With formidable power and a thunderous T20 record, Watson was expected to be among the leading players at this year's tournament.

    However, the brutal right-hander never got going, succumbing to the high-quality spin that became the handbrake on both him and his team.

    A highest score of four tells you all you need to know.

6. George Bailey

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    Scott Barbour/Getty Images

    Matches: 4

    Key Stat: 35 runs at a strike rate of only 92.10

    Like many of his teammates, George Bailey arrived in Bangladesh expecting to exert a significant influence on the tournament.

    Instead, the Australian captain couldn't replicate the form he's shown in the limited-overs arenas over the past 12 months, scoring just 35 runs in four innings and struggling on the slower wickets offered in Bangladesh.

    If he is to remain as Australia's T20 captain, he'll need to be able to find a way to lead his side to victory in a greater variety of ways, as there's an all-or-nothing feel to Australia's T20 cricket at present.

7. Marlon Samuels

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    Scott Barbour/Getty Images

    Matches: 4

    Key Stat: 68 runs at a strike rate of only 88.31

    Like Sangakkara, Marlon Samuels still has the chance to play a decisive hand in Bangladesh. 

    Yet, until this point, the talented right-hander has been vastly underwhelming for the West Indies, regularly stalling his team's innings during the middle-overs before being bailed out by Dwayne Bravo and Darren Sammy.

    That Samuels has managed to make a start in each innings makes the matter all-the-more curious; his scores of 18, 18, 12 and 20 coming at an arduously slow rate of 88.31.

8. Mitchell Starc

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    Scott Barbour/Getty Images

    Matches: 4

    Key Stat: 16.0 overs at an economy rate of 9.12

    Mitchell Starc came into this tournament as the owner of a stellar limited-overs record.

    With raw speed and an ability to bowl reverse-swinging yorkers, the left-armer was supposed to represent one of Australia's primary weapons.

    Sadly for the Australians, Starc didn't go close to hitting his usual excellence, struggling with his control of both line and length as opposing batsmen took advantage of his waywardness. 

    Undoubtedly Starc's lowest moment came when he conceded 19 runs in the penultimate over against the West Indies to take his team from a position of strength into one of genuine vulnerability.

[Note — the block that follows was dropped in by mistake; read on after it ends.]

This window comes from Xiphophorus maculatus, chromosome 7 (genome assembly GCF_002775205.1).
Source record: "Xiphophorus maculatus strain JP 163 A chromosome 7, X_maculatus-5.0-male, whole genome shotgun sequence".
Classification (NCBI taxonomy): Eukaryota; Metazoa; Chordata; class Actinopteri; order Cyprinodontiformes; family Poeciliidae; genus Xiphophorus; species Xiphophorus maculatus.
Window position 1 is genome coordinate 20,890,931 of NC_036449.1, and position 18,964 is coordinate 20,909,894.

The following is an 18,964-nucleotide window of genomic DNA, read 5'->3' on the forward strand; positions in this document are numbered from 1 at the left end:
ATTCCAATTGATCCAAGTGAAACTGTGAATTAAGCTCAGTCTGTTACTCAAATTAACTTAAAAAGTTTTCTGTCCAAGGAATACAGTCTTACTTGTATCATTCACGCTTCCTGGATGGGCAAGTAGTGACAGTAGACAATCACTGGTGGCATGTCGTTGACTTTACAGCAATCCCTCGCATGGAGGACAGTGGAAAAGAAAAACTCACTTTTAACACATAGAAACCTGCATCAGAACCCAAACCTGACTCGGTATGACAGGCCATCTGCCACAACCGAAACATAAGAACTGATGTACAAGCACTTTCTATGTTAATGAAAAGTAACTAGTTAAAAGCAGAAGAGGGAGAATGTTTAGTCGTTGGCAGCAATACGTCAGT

9. Tim Southee

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    Gareth Copley/Getty Images

    Matches: 2

    Key Stat: 8.0 overs at an economy rate of 11.50

    Tim Southee has been a critical component of New Zealand's emerging pace attack in recent months. However, at this year's global tournament, the right-armer struggled mightily.

    In only two outings, the seamer was thumped for a staggering 92 runs, with both England and South Africa enjoying the pace on the ball offered by Southee.

    Those opening performances saw the 25-year-old dropped for his team's final two encounters against the Netherlands and Sri Lanka, both matches that contained improved bowling displays from the Kiwis.

10. Ajantha Mendis

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    Gareth Copley/Getty Images

    Matches: 3

    Key Stat: 10.3 overs at an economy rate of 10.28

    Sri Lanka's Ajantha Mendis has been an phenomenon in T20 cricket, but it appears as though the world's best batsmen have finally discovered a method to counter the deceptive tweaker.

    Despite claiming 3/12 against the lowly Netherlands, Mendis was dealt with harshly by South Africa and England, conceding 96 runs in only 48 balls across both matches.

    Alex Hales and Eoin Morgan were particularly severe on the right-armer, which saw the prolific spinner dropped for Sri Lanka's knockout encounter against New Zealand on Monday.

11. Jade Dernbach

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    Gareth Copley/Getty Images

    Matches: 3

    Key Stat: 9.0 overs at an economy rate of 11.00

    England's Jade Dernbach is possibly the most maligned player in the game at present. After a dreadful World T20 campaign, it's not hard to see why.

    Across three matches, the wayward right-armer conceded 99 runs at an alarming economy rate, failing to significantly threaten or contain to any extent.

    With England needing to reshuffle to unearth a winning combination, Dernbach is unlikely to retain his place in the side after a disappointing but not unexpected showing in Bangladesh.